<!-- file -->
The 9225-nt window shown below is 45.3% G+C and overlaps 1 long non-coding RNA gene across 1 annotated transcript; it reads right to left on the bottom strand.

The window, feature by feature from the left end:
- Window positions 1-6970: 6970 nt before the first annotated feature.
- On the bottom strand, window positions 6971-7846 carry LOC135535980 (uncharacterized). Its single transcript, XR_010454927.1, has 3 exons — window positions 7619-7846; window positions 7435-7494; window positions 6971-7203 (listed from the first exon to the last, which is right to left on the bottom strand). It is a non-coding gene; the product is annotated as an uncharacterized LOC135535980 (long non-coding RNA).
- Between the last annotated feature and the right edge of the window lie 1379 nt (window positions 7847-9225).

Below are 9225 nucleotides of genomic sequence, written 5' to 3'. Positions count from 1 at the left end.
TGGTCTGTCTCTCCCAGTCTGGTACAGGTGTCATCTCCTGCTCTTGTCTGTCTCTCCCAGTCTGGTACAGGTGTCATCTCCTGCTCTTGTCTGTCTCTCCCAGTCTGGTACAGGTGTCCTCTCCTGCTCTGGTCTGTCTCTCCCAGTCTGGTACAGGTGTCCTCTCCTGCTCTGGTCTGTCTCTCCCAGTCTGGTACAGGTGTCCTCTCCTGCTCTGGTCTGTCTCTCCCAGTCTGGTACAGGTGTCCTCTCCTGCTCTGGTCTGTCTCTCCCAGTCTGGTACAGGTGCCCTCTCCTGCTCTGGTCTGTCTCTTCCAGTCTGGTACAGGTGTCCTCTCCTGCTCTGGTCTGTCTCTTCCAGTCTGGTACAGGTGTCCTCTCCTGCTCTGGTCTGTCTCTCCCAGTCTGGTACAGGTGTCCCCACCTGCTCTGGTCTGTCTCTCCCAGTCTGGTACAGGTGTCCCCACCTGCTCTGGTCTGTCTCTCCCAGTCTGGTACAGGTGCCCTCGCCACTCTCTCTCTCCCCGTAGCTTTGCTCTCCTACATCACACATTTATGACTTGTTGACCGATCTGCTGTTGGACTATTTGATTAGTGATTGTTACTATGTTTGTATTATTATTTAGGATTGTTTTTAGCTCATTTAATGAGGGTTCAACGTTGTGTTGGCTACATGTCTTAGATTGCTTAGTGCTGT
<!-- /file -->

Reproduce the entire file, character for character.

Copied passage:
The 9225-nt window shown below is 45.3% G+C and overlaps 1 long non-coding RNA gene across 1 annotated transcript; it reads right to left on the bottom strand.

The window, feature by feature from the left end:
- Window positions 1-6970: 6970 nt before the first annotated feature.
- On the bottom strand, window positions 6971-7846 carry LOC135535980 (uncharacterized). Its single transcript, XR_010454927.1, has 3 exons — window positions 7619-7846; window positions 7435-7494; window positions 6971-7203 (listed from the first exon to the last, which is right to left on the bottom strand). It is a non-coding gene; the product is annotated as an uncharacterized LOC135535980 (long non-coding RNA).
- Between the last annotated feature and the right edge of the window lie 1379 nt (window positions 7847-9225).

Below are 9225 nucleotides of genomic sequence, written 5' to 3'. Positions count from 1 at the left end.
TGGTCTGTCTCTCCCAGTCTGGTACAGGTGTCATCTCCTGCTCTTGTCTGTCTCTCCCAGTCTGGTACAGGTGTCATCTCCTGCTCTTGTCTGTCTCTCCCAGTCTGGTACAGGTGTCCTCTCCTGCTCTGGTCTGTCTCTCCCAGTCTGGTACAGGTGTCCTCTCCTGCTCTGGTCTGTCTCTCCCAGTCTGGTACAGGTGTCCTCTCCTGCTCTGGTCTGTCTCTCCCAGTCTGGTACAGGTGTCCTCTCCTGCTCTGGTCTGTCTCTCCCAGTCTGGTACAGGTGCCCTCTCCTGCTCTGGTCTGTCTCTTCCAGTCTGGTACAGGTGTCCTCTCCTGCTCTGGTCTGTCTCTTCCAGTCTGGTACAGGTGTCCTCTCCTGCTCTGGTCTGTCTCTCCCAGTCTGGTACAGGTGTCCCCACCTGCTCTGGTCTGTCTCTCCCAGTCTGGTACAGGTGTCCCCACCTGCTCTGGTCTGTCTCTCCCAGTCTGGTACAGGTGCCCTCGCCACTCTCTCTCTCCCCGTAGCTTTGCTCTCCTACATCACACATTTATGACTTGTTGACCGATCTGCTGTTGGACTATTTGATTAGTGATTGTTACTATGTTTGTATTATTATTTAGGATTGTTTTTAGCTCATTTAATGAGGGTTCAACGTTGTGTTGGCTACATGTCTTAGATTGCTTAGTGCTGT